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Maedhros
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PostPosted: Tue Apr 25, 2006 4:05 pm    Post subject: Reply with quote

instance wrote:
Does anyone know of something out there that's even close to this? As a back-burner project it may be a while before I can work on it some more.

I think libconf is a project that could allow you to do something like this: http://libconf.net/.
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PostPosted: Tue Apr 25, 2006 4:05 pm    Post subject: Support for bleeding edge apps Reply with quote

Another important consideration is support for current versions of various apps.

I run gentoo, debian, centos, rhel, suse, and freebsd servers for several clients. I work mostly for software developers, so often times apps need to be at current release revision or higher (like apache22, mysql51, etc). I inevitably end up doing some tweaking to get things working just right. Then when it's time to do an update, well, sometimes they break. In this case gentoo really pulls ahead due to the forums. 90% of the time someone else has fixed the problem and described it here.

RedHat and suse support are great if you are running an app straight out of their disribution with no changes. If it's something that you had to custom build to get a more recent version, oh well, not their problem.

Debian is OK as well, but the help that is available is not concentrated like it is here.

I always start with the apps I need to run on a server and see how recent they are, how well maintained they appear to be on various distros, and then choose a distro based on which group of developers is most active. Often gentoo wins this analysis.
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PostPosted: Tue Apr 25, 2006 4:30 pm    Post subject: Reply with quote

reversefold wrote:
Upgrading to a new major version of Debian or RedHat was always a huge pain (and continues to be by what I hear).

Debian has officially supported upgrading from one stable release to the next since at least 1998 (Bo --> Hamm). Unlike Gentoo, it'll also migrate your config for you.

reversefold wrote:
In addition to that Gentoo has dispatch-conf, which is a huge time saver. It's very easy to quickly glance over changes and simply let the new versions override the old ones for anything I've never touched (and it usually does this for me) and it's generally not hard to use its simple merging capabilities for the files that I do edit.

Again, other distributions have had this functionality for years. In Debian, for instance:

Code:
Configuration file \`$dest_file'
 ==> File on system created by you or by a script.
 ==> File also in package provided by package maintainer.
   What would you like to do about it ?  Your options are:
    Y or I  : install the package maintainer's version
    N or O  : keep your currently-installed version
      D     : show the differences between the versions
    3 or T  : show a thre way difference between current, older,
              and new versions of the file
      M     : Do a 3 way merge between current, older,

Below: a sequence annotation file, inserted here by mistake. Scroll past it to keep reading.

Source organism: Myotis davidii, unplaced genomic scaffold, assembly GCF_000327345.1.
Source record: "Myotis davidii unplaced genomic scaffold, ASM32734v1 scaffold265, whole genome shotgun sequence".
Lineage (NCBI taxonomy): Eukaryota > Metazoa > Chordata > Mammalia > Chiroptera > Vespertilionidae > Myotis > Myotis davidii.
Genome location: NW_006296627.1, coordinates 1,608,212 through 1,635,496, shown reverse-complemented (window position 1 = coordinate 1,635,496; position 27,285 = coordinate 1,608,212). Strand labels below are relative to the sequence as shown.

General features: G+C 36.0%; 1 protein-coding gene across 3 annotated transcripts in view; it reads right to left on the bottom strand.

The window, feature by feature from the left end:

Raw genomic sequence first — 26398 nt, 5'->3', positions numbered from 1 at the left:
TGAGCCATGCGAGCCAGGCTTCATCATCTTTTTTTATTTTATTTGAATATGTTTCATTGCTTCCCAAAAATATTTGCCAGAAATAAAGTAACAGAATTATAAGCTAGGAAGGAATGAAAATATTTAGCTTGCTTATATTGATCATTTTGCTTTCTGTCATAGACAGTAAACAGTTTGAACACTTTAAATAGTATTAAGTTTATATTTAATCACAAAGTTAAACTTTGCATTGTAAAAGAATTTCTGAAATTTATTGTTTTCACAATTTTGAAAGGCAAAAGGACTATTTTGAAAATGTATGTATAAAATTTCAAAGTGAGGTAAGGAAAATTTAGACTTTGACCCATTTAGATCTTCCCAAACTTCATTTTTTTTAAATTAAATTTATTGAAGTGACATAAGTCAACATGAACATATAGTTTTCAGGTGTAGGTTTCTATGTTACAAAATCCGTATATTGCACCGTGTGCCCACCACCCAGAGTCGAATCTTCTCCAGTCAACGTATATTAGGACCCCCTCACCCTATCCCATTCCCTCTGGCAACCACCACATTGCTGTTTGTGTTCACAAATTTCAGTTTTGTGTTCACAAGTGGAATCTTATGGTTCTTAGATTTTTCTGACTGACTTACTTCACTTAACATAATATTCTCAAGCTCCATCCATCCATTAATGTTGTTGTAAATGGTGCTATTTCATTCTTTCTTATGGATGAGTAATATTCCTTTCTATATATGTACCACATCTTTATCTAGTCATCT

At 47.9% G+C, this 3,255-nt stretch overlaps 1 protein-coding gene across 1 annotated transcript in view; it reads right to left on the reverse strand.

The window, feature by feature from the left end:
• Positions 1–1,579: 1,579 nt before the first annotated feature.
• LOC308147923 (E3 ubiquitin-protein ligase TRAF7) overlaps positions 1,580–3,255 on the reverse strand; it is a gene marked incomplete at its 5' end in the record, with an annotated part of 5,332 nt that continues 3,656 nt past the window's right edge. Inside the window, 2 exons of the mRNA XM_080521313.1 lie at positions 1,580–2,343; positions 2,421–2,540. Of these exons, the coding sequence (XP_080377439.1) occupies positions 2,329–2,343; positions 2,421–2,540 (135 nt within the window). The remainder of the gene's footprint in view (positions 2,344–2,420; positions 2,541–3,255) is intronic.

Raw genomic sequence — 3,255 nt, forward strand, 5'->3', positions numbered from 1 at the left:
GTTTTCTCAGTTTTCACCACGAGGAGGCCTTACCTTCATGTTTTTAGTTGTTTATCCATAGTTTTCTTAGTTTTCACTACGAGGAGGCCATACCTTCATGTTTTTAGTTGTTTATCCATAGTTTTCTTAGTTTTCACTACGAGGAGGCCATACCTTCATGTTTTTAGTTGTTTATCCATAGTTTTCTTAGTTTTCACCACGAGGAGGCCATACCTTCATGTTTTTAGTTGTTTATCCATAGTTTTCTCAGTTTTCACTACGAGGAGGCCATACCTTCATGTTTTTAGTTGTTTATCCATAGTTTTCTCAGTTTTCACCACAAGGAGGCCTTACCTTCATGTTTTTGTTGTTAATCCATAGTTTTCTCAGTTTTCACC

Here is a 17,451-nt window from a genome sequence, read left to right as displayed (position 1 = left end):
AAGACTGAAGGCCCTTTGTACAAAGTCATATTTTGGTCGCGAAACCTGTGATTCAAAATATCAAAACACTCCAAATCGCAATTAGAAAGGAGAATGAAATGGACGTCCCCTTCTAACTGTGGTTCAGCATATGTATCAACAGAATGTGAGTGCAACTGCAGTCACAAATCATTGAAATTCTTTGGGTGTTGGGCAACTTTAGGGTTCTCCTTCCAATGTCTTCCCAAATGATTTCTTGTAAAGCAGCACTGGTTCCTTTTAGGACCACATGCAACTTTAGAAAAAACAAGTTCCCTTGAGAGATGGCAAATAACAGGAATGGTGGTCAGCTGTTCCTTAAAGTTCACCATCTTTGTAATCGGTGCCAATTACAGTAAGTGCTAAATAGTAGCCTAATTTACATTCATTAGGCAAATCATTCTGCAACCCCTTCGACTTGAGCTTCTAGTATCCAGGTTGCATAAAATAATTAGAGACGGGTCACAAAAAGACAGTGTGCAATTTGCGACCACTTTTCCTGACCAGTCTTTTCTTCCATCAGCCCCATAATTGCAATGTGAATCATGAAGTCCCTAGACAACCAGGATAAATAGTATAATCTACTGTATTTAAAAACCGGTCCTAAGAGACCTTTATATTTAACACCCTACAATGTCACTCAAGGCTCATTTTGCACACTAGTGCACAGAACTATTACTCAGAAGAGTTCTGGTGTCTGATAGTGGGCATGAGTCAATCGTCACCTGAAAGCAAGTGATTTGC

and new versions of the file [Very Experimental]
      Z     : start a new shell to examine the situation
 The default action is to keep your current version.

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PostPosted: Tue Apr 25, 2006 4:56 pm    Post subject: Reply with quote

drakkan wrote:
With glep19 gentoo will be the best distro out of there ..., however this is only my point of view

And it's mine too. 8)

Headrush wrote:
As someone already said, just because a newer version is marked stable, you are no obligation to make this upgrade.

This is simply not true. Take Apache for example. There was a pretty big change in the layout 6 months ago. Now what happen if you've not emerged this new version and need to do it now because of a security flaw? And this is also true for a lot of packages on a server. The only way to deal with a version of a soft without installing a new one when a glsa is out, is to maintain your own overlay and to apply patches by yourself wich is a lot of work and the exact purpose of GLEP 19. With Debian, all this work is done by the developpers.
Now feel free to disagree. :)
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PostPosted: Tue Apr 25, 2006 7:08 pm    Post subject: Reply with quote

Ast0r wrote:
Ok, there are a few major problems with your arguement.

1.) Trying to argue configuration and version incompatibility as a Gentoo issue is ridiculous. Incompatibilities between Mysql 4.0 and 4.1 are a Mysql issue, not a Gentoo one. Also, just because RHEL doesn't tell you that you need to merge your config files doesn't mean that you don't need to. Often, installing from an RPM will wipe your config files completely and replace them with the new ones. In that respect, Gentoo is "smart".
[snip]


That is the main reason I switched to Gentoo from Mandrake etc. With any other major distro they work fine between major upgrades. But to do a major upgrade most of them need new re-install and it was very time consuming especially when you are running a package that need custom configuration. In order to make it work smooth sometime the only option was to backup your date and reinstall from scratch.
With Gentoo there is no such thing, any major package upgrade be it Apache, PHP etc is a snap; well described in documentaion-howto, not to mention Gentoo has one of the best forum support from ALL DISTROS.
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PostPosted: Tue Apr 25, 2006 8:15 pm    Post subject: Reply with quote

letoff wrote: